Meet Samira and JJ

Back in 1978, she was Nadina, mother of two beautiful toddlers. Samira was two, big sister to baby JJ (Jerry Joseph), who was fourteen months old and just learning to walk.

That was before she became The Fence Lady.

Like most couples with small children, date night was something to look forward to. Nadina called a babysitter and she and her husband Richard got dressed up and went out for Mexican food. Just those few hours without children, to focus on each other and their marriage, were a huge occasion.

Back at home, the 16-year-old babysitter did what most babysitters do. She gave the kids grilled cheese sandwiches for dinner and opened the sliding glass door to let the dog out when he whined. Knowing she’d be letting him back in shortly, she left the door unlocked. While the kids watched cartoons after dinner, the babysitter went to the bathroom. When she returned, mere minutes later, she saw the sliding glass door standing wide open. The kids were no longer in the living room. Panicked, she raced outside to find them, only to see both children floating face down in the swimming pool.

Her terrified shrieks brought the neighbors running. They called 911 and did CPR on both of Nadina’s precious toddlers. Nadina and her husband were called at the restaurant. They sped to the emergency room, only to find that Samira was already dead. In fact, she’d been pronounced dead on arrival. She was so tiny. Once she got into the water, Samira never stood a chance.

JJ is now 40 years old and the monthly cost of his care is $30,000.

Samira’s death was horrific. It was preventable. But the tragedy didn’t end there. JJ survived, but survived into a life Nadina and her family never imagined.

In 1979, after a full year in the hospital receiving 24-hour-care, Nadina and Richard were told that the doctors couldn’t do anything further to improve JJ’s condition. They needed to find a placement for JJ, or take him home with a round the clock nurse. Given the trach tube in his throat for breathing, and a stomach tube for feeding, his care was a full time job. JJ couldn’t speak. He didn’t walk. He didn’t even have a blink reflex. JJ was permanently, severely damaged.

Nadina fought the school system for years. It took grit, determination and an army of attorneys, but JJ did graduate from high school. He was home for 25 years with full time nursing care, no quiet, and no privacy. While the couple did go on to have two more sons, the accident ultimately destroyed their marriage.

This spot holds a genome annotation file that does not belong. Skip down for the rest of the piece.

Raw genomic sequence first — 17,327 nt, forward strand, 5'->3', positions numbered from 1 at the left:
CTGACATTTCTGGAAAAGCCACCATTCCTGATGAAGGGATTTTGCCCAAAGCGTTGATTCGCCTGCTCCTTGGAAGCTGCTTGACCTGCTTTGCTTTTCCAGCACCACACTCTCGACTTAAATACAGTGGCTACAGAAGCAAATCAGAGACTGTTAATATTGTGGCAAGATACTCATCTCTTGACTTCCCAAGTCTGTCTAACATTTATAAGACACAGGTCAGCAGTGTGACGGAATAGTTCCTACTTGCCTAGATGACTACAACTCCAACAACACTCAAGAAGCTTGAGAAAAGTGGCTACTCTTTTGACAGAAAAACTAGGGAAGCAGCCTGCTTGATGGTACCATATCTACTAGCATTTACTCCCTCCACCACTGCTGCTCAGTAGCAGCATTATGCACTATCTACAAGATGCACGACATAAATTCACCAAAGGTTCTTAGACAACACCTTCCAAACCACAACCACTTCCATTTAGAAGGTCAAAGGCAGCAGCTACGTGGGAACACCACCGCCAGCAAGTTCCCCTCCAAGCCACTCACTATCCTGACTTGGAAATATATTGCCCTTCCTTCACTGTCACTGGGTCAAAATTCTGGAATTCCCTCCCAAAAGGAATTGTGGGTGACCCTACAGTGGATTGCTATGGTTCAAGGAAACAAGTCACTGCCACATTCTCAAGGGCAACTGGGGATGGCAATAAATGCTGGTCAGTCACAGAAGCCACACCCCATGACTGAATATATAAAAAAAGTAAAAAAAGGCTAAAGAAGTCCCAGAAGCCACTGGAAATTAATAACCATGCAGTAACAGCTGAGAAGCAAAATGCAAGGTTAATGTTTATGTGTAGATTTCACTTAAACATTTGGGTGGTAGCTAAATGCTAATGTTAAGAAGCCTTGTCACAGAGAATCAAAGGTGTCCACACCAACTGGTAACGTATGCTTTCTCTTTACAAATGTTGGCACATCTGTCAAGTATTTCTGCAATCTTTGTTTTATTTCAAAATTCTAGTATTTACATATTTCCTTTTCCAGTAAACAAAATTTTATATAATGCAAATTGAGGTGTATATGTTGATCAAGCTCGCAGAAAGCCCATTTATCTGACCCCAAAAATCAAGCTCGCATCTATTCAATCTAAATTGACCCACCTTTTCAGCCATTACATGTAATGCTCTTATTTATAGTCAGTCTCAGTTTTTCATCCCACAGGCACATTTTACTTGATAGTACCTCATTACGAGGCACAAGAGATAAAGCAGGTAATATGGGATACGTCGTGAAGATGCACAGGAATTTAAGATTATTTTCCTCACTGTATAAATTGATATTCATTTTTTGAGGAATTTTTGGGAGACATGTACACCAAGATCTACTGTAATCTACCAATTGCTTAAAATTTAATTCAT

When her husband arrived at the hospital and saw little Samira, water still draining from her ears, lying lifeless there in the ER, he fell to the ground. Samira was Daddy’s little girl. On top of that, being a very private person, Richard just couldn’t handle the nurses and other caretakers coming in and out of their home at all hours, year after year. Nadina and Richard couldn’t agree on JJ’s care. They argued over keeping him home or moving him to a long term care facility. Seeing JJ every day served as a constant reminder of their massive loss. The marriage simply couldn’t survive the accident.

Nadina’s whole life changed on that day in 1978. She spent the year JJ was hospitalized educating herself on the epidemic of drowning. She spent day after at his bedside, reading. Researching.

Facing the reality that this tragedy could have been prevented, Nadina began advocating for policy change, insisting that pool fencing could save lives. She did radio interviews and public service announcements, earning the title “The Fence Lady.” In 1985, Nadina flew to Washington DC to meet with Consumer Product Safety  Commissioners. She educated them about child drowning, suggesting they conduct their own drowning study. They followed her advice, and a year later, confirmed that child drowning rates for kids aged four and under were at the highest around backyard pools. To this day, that’s still the case in many States.

Nadina advocated for a full year before the board of supervisors in Contra Costa county to pass a revolutionary new regulation in California: an isolation permanent pool fence with self-locking gate. She faced intense opposition from the pool industry lobby, but she only pushed harder, convincing the supervisors to pass her law. The new law went into effect in November of 1984; it was the first fence law in the world, setting a precedent that has been followed internationally.

In 1996, she and her loyal band of volunteers and like-minded supporters pushed the State of California to pass AB3305 for stricter pool regulations, and now, in 2017, an upgraded, stronger pool safety law, SB442, went through at her insistence. It’s the strongest pool safety law in the nation!

Nadina has been advocating for pool safety for the last 30 years. She founded the Drowning Prevention Foundation to prevent this type of preventable tragedy from tearing more families apart. They are a nonprofit which still requires your financial support to continue funding their critical educational campaigns.

The disaster that claimed her two children happened in a matter of minutes. When the sitter returned to the living room, the dog was in the house, Samira was dead and JJ was severely and irreversibly damaged. The sitter had innocently run to the bathroom and left the door unlocked. That was all. They were babies. And they’ll never grow up.

Don’t let Nadina’s story become your story.

Kath O'Malley